Gavi, the Vaccine Alliance (Gavi) has launched the Zero-Dose Learning Hub (ZDLH), a new mechanism to improve how data and evidence are leveraged to successfully identify and reach the millions of children who have not yet received a single routine vaccine shot – “zero-dose” children – and the missed communities in which they live.
The goal of the ZDLH collaboration is to supplement existing and ongoing monitoring efforts by building deeper understanding and sharing learning on the complex array of factors that impact efforts to reach zero-dose children, particularly in lower-income Gavi implementing countries.
Funded and coordinated by Gavi, ZDLH is composed of Country Learning Hubs in Bangladesh, Mali, Nigeria and Uganda, as well as a global hub led by John Snow, Inc (JSI), a research and training Institute, Inc, with support from the Indian Institute of Health Management Research (IIHMR) and The Geneva Learning Foundation (TGLF).
The global hub will provide technical and operational support to countries; and disseminate learning across immunisation stakeholders at the community, national, regional and global levels.
“Zero-dose children face significant and complex systemic barriers that impact their ability to access basic services, including immunisation,” said Thabani Maphosa, Managing Director of Country Programmes Delivery at Gavi, adding “Since the inception of our Alliance, Gavi has taken a data-driven approach to address immunisation challenges.”
It was launched on April 13 at a colourful event in Geneva, Switzerland.
This new investment will help inform and improve immunisation programmes to reach the most vulnerable children in urban slums, rural and hard-to-reach areas, and fragile and conflict settings – using tailored approaches and addressing gender-related barriers.
“Today’s new partnership is another important step in our mission to ensure no child misses out on life-saving vaccines, no matter where they live.”
While incredible progress has been made in immunisation coverage, particularly in lower-income countries in the last few decades, it is clear that a percentage of children consistently miss out, with the pandemic hampering progress.
The number of zero-dose children in Gavi implementing countries reduced by 14% from 2015 to 2019.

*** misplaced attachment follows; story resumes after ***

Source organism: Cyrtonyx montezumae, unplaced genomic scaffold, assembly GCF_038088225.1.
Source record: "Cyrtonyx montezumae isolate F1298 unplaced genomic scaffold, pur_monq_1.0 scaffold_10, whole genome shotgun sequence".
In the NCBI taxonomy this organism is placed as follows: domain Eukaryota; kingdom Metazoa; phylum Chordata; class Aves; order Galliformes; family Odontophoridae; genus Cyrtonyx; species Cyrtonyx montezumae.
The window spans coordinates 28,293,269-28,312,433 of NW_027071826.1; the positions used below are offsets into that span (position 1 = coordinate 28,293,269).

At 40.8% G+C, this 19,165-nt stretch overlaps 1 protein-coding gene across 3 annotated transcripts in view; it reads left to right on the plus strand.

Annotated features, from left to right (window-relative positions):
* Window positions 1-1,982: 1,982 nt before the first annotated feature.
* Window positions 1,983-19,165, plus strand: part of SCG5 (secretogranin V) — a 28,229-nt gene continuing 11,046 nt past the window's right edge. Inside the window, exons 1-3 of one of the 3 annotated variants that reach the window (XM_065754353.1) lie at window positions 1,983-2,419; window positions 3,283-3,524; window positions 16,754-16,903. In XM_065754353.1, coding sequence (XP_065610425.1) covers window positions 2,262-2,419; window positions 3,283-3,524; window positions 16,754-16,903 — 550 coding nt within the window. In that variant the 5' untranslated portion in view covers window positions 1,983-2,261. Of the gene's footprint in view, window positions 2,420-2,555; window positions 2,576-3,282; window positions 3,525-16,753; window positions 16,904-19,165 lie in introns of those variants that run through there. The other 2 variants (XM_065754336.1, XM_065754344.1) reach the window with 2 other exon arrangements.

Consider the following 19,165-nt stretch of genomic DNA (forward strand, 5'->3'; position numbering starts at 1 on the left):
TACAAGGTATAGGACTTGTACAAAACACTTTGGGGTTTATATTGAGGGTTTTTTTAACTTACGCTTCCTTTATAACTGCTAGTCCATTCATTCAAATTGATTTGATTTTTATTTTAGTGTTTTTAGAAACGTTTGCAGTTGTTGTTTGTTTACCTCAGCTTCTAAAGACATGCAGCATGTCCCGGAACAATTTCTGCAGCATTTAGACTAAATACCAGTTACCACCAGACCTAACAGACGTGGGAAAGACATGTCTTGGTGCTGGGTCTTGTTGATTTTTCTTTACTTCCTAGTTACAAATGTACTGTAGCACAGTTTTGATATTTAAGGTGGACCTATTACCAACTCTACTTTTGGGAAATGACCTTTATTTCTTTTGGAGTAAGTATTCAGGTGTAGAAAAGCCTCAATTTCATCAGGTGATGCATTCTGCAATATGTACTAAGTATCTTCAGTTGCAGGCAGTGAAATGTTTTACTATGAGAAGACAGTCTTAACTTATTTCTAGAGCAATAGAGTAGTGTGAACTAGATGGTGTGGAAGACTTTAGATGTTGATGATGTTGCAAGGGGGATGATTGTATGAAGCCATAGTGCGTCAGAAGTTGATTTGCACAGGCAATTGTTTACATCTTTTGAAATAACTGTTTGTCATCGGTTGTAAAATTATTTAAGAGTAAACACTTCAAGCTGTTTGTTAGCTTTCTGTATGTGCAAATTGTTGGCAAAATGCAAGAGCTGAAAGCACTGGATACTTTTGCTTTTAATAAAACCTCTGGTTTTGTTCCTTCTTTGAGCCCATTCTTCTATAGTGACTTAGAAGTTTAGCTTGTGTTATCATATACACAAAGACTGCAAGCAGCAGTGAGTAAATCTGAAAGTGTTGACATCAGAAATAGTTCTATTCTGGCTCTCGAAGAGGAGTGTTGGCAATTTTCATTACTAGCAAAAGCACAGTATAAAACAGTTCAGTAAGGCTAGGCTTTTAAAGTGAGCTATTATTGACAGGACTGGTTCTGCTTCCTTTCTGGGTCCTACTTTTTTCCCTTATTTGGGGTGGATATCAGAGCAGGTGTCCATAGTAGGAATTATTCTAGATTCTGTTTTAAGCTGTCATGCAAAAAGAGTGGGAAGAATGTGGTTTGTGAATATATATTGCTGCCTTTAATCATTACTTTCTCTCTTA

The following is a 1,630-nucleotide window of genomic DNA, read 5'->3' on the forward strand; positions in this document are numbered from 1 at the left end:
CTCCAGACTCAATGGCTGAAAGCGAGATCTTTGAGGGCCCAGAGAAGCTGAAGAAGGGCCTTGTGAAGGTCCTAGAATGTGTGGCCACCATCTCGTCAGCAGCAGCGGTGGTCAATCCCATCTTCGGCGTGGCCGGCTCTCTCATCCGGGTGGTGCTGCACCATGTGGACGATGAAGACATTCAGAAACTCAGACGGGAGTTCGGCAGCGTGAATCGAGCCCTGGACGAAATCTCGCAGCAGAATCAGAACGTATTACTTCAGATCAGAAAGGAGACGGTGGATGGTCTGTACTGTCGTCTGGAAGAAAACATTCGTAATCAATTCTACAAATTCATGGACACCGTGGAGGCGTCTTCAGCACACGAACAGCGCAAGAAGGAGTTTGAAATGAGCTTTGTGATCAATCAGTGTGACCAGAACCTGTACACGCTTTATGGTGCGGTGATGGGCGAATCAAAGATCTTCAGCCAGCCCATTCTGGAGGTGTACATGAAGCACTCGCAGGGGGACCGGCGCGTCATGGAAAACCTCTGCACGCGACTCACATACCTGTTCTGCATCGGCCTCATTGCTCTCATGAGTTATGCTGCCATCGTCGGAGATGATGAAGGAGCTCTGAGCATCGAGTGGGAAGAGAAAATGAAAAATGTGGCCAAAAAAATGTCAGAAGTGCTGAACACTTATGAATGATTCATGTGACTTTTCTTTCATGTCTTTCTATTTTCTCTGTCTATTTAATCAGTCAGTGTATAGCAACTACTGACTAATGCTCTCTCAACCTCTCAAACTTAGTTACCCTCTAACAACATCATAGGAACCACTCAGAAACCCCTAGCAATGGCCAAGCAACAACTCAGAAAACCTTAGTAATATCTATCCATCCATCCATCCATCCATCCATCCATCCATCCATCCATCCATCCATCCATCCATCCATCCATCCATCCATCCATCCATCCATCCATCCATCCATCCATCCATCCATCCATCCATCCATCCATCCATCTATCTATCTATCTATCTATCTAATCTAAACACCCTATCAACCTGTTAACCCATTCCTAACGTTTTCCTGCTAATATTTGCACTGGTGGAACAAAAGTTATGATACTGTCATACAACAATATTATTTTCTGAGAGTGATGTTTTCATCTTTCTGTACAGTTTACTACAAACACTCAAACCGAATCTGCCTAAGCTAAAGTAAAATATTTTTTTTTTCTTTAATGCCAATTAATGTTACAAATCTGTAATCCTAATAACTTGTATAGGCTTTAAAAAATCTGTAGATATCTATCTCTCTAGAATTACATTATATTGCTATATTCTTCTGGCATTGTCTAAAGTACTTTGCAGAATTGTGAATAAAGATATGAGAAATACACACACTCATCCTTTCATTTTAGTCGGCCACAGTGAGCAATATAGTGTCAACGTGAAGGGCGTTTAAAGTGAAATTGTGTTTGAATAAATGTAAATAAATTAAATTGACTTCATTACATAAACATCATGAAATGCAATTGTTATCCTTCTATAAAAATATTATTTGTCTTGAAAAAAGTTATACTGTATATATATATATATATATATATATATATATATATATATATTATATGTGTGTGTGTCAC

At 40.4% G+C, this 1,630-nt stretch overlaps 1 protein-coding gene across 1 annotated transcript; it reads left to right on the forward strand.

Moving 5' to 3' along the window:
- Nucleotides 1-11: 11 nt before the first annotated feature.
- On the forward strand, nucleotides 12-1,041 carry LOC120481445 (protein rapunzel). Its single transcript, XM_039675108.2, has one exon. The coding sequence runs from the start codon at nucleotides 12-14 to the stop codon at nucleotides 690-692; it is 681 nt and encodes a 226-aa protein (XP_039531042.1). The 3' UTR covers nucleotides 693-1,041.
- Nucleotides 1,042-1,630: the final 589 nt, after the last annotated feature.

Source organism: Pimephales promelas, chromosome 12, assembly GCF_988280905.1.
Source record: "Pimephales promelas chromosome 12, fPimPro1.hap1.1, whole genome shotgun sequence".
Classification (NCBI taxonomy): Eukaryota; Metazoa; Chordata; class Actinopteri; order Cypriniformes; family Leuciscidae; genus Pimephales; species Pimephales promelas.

However, this number increased during the pandemic; and in 2021, there were 12.5 million zero-dose children in the 57 lower-income countries supported by Gavi.
As a result, during the 2021–2025 strategic period, Gavi and Alliance partners are focused on reaching zero-dose children and missed communities, aiming to leverage the power of innovation and new partnerships to reduce the number of zero-dose children in Gavi-eligible countries by 25% by 2025.
Today’s ZLDH launch represents the latest initiative in this effort, alongside Gavi’s Zero-Dose Immunisation Programme (ZIP), an innovative initiative that is providing two consortia of partners with up to US$ 100 million to identify and reach zero-dose children living in displaced communities and fragile and conflict settings.
“JSI is uniquely positioned to lead the ZDLH and address the complex socio-cultural, political, geographic and economic root causes of under-immunisation. Our team will draw on years of successful implementation of innovative and finely tailored approaches to immunisation equity,” said Kate Onyejekwe, Director of JSI’s International Division. “We have convened a dynamic roster of partners to implement the ZDLH’s charge.”
Generating knowledge at the country and community levels
A country-driven and community-driven approach to evidence generation will be vital.
The Country Learning Hubs – led by in-country partners and supported by Gavi, JSI and IIHMR – will first engage with government and other key stakeholders to identify country learning priorities.
Once priorities are aligned, the hubs will begin work on strengthening routine information systems, and implementing research studies – with regular reporting of progress and results shared across the Alliance at the country and global levels.
A Learning Innovation Unit will leverage digital peer networks to help accelerate at scale how national and subnational immunisation staff share, learn and apply evidence-based practices within and across Country Learning Hub countries, and at the regional and global levels.
A populous country, Nigeria has one of the biggest zero-dose burdens globally, with more than 2.2 million children missing out on routine vaccines in 2021.
However, there is increasing momentum and engagement at both the national and subnational levels to address this challenge.
Bangladesh, Mali and Uganda made progress through 2020–2021, with the number of zero-dose children in all three countries declining, but obstacles remain: over 157,000 children remained unprotected in Mali; nearly 50,000 in Uganda; and close to 30,000 children in Bangladesh.
The four Country Learning Hubs – in Bangladesh, Mali, Nigeria and Uganda – will be led by a variety of organisations with specific in-country knowledge:
- Bangladesh – International Centre for Diarrhoeal Disease Research, Bangladesh (icddr,b) with Jhpiego and RedOrange Media and Communications;
- Mali – GanashAID with Center for Vaccine Development-Mali (CDV-Mali);
- Nigeria – African Field Epidemiology Network (AFENET) with Africa Health Budget Network (AHBN);
- Uganda – Infectious Diseases Research Collaboration (IDRC) and its consortium partners, consisting of PATH and Makerere University School of Public Health.